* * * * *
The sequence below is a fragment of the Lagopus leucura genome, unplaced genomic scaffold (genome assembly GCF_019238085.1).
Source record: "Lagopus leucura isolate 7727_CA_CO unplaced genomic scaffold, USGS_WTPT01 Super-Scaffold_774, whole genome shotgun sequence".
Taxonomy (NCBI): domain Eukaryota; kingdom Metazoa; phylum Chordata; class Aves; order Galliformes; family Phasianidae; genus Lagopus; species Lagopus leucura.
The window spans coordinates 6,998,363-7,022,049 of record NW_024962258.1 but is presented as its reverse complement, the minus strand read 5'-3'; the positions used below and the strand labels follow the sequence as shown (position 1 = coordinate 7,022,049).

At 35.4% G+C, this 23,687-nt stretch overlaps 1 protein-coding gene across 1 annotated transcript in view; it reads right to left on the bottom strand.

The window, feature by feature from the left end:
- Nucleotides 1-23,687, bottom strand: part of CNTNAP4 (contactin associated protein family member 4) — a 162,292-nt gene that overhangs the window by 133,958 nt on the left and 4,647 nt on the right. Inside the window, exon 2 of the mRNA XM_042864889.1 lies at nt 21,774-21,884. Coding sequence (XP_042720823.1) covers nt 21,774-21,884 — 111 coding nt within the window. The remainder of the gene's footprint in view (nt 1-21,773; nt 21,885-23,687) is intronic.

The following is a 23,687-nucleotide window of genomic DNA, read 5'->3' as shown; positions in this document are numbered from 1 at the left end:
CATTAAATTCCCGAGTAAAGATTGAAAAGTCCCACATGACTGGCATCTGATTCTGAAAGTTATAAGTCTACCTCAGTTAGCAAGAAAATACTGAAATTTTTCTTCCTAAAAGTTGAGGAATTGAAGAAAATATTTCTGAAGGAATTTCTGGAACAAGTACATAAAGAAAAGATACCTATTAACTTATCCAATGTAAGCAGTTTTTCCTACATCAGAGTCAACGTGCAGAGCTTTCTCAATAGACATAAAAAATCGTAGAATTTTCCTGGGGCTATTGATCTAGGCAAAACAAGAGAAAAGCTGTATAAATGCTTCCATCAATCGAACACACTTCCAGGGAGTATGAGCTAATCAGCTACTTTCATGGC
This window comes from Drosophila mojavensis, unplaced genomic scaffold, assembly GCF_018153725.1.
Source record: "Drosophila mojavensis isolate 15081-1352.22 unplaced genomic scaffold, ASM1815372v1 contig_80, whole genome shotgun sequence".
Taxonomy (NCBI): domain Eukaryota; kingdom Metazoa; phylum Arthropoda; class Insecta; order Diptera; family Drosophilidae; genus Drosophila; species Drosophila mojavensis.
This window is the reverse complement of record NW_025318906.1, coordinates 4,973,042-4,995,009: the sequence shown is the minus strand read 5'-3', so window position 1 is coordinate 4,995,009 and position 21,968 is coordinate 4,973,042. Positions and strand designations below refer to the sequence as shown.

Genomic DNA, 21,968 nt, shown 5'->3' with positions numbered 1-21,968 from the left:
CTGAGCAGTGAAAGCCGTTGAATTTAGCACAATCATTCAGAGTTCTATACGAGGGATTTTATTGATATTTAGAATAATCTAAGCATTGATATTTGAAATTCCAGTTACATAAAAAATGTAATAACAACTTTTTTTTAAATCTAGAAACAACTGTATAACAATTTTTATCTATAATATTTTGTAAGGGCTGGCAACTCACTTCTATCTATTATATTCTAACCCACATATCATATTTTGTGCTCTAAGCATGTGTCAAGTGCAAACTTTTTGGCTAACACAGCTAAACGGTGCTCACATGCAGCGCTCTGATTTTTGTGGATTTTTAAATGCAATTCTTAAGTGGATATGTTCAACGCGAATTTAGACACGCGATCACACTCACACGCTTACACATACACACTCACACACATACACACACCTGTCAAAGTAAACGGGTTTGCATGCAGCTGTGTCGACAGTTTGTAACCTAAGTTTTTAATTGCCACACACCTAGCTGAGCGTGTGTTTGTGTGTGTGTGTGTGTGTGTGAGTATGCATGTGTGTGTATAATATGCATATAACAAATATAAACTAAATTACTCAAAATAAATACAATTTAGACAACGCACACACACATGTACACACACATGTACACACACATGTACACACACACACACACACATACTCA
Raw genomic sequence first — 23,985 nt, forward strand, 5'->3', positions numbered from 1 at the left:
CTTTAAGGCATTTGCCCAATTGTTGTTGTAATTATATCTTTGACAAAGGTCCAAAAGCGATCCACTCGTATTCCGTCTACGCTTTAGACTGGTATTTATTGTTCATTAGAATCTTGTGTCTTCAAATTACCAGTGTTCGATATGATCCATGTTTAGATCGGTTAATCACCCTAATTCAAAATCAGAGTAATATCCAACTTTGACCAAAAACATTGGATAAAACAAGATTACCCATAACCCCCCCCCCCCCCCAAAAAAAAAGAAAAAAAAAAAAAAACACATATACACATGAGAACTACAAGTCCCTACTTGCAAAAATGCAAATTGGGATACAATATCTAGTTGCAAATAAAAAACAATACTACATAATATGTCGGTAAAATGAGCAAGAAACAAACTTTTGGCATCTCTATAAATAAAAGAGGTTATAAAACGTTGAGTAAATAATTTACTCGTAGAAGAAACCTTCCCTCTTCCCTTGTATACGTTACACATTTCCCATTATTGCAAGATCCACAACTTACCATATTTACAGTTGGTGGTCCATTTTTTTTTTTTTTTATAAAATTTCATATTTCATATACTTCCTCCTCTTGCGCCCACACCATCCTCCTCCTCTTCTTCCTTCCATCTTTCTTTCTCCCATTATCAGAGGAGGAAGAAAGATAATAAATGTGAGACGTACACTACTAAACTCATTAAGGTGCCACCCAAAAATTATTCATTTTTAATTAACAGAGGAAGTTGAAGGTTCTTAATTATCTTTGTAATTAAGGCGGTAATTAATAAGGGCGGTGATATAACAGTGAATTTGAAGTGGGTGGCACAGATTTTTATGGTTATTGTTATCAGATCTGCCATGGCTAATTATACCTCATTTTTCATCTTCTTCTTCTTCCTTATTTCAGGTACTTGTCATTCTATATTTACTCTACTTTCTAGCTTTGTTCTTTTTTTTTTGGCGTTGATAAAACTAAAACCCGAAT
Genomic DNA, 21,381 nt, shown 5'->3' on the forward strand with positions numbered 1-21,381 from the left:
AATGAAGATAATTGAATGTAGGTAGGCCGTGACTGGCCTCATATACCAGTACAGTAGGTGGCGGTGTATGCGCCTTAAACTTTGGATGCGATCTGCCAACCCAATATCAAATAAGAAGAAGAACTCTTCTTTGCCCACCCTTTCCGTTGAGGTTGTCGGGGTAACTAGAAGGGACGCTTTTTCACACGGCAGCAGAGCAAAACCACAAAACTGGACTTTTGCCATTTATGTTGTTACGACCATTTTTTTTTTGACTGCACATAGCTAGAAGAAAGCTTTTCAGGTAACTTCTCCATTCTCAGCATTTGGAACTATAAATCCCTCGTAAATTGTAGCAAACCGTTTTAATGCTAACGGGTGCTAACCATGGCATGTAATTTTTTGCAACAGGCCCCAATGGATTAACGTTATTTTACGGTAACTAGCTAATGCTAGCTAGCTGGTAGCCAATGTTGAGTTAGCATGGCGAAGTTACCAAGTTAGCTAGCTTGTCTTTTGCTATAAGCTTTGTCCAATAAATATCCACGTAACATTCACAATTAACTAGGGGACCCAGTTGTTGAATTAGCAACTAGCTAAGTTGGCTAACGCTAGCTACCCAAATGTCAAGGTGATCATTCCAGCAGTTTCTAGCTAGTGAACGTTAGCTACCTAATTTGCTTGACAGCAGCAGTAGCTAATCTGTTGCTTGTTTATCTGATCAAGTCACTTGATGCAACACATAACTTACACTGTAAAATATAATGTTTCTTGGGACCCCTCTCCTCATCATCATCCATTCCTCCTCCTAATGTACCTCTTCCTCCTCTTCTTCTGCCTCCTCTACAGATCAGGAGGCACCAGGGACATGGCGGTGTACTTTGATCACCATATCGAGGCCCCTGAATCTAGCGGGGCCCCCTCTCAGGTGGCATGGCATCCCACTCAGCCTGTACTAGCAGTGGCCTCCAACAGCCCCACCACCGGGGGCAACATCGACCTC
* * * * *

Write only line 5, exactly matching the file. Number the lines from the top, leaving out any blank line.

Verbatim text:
At 35.4% G+C, this 23,687-nt stretch overlaps 1 protein-coding gene across 1 annotated transcript in view; it reads right to left on the bottom strand.